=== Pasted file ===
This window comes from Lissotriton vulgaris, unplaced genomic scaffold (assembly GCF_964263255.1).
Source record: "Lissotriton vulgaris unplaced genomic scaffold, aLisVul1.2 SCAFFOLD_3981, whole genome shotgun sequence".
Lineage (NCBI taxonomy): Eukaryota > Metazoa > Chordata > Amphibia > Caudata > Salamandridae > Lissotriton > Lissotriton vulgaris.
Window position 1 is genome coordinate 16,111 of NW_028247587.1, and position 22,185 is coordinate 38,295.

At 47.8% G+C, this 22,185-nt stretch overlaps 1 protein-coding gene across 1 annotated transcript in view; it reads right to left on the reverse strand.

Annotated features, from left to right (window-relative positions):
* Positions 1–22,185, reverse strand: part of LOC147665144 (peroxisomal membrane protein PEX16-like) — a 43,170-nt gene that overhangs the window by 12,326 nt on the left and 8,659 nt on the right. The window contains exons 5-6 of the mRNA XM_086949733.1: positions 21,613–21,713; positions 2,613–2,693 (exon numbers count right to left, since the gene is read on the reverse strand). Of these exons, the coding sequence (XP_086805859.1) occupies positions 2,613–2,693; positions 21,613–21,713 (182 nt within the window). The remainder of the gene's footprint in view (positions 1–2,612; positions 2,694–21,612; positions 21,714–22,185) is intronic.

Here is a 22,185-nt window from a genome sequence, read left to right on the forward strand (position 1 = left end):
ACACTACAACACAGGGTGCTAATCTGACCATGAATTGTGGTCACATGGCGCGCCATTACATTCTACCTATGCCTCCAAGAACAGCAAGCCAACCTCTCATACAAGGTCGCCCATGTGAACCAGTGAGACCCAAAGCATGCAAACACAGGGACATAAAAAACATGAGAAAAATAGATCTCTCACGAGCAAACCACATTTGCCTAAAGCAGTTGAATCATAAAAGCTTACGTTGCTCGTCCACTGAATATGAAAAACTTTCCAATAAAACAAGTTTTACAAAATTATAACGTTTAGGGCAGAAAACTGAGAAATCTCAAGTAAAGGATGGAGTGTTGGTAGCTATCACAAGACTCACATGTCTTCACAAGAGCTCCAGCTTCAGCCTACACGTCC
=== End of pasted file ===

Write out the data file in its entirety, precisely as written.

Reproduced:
This window comes from Lissotriton vulgaris, unplaced genomic scaffold (assembly GCF_964263255.1).
Source record: "Lissotriton vulgaris unplaced genomic scaffold, aLisVul1.2 SCAFFOLD_3981, whole genome shotgun sequence".
Lineage (NCBI taxonomy): Eukaryota > Metazoa > Chordata > Amphibia > Caudata > Salamandridae > Lissotriton > Lissotriton vulgaris.
Window position 1 is genome coordinate 16,111 of NW_028247587.1, and position 22,185 is coordinate 38,295.

At 47.8% G+C, this 22,185-nt stretch overlaps 1 protein-coding gene across 1 annotated transcript in view; it reads right to left on the reverse strand.

Annotated features, from left to right (window-relative positions):
* Positions 1–22,185, reverse strand: part of LOC147665144 (peroxisomal membrane protein PEX16-like) — a 43,170-nt gene that overhangs the window by 12,326 nt on the left and 8,659 nt on the right. The window contains exons 5-6 of the mRNA XM_086949733.1: positions 21,613–21,713; positions 2,613–2,693 (exon numbers count right to left, since the gene is read on the reverse strand). Of these exons, the coding sequence (XP_086805859.1) occupies positions 2,613–2,693; positions 21,613–21,713 (182 nt within the window). The remainder of the gene's footprint in view (positions 1–2,612; positions 2,694–21,612; positions 21,714–22,185) is intronic.

Here is a 22,185-nt window from a genome sequence, read left to right on the forward strand (position 1 = left end):
ACACTACAACACAGGGTGCTAATCTGACCATGAATTGTGGTCACATGGCGCGCCATTACATTCTACCTATGCCTCCAAGAACAGCAAGCCAACCTCTCATACAAGGTCGCCCATGTGAACCAGTGAGACCCAAAGCATGCAAACACAGGGACATAAAAAACATGAGAAAAATAGATCTCTCACGAGCAAACCACATTTGCCTAAAGCAGTTGAATCATAAAAGCTTACGTTGCTCGTCCACTGAATATGAAAAACTTTCCAATAAAACAAGTTTTACAAAATTATAACGTTTAGGGCAGAAAACTGAGAAATCTCAAGTAAAGGATGGAGTGTTGGTAGCTATCACAAGACTCACATGTCTTCACAAGAGCTCCAGCTTCAGCCTACACGTCC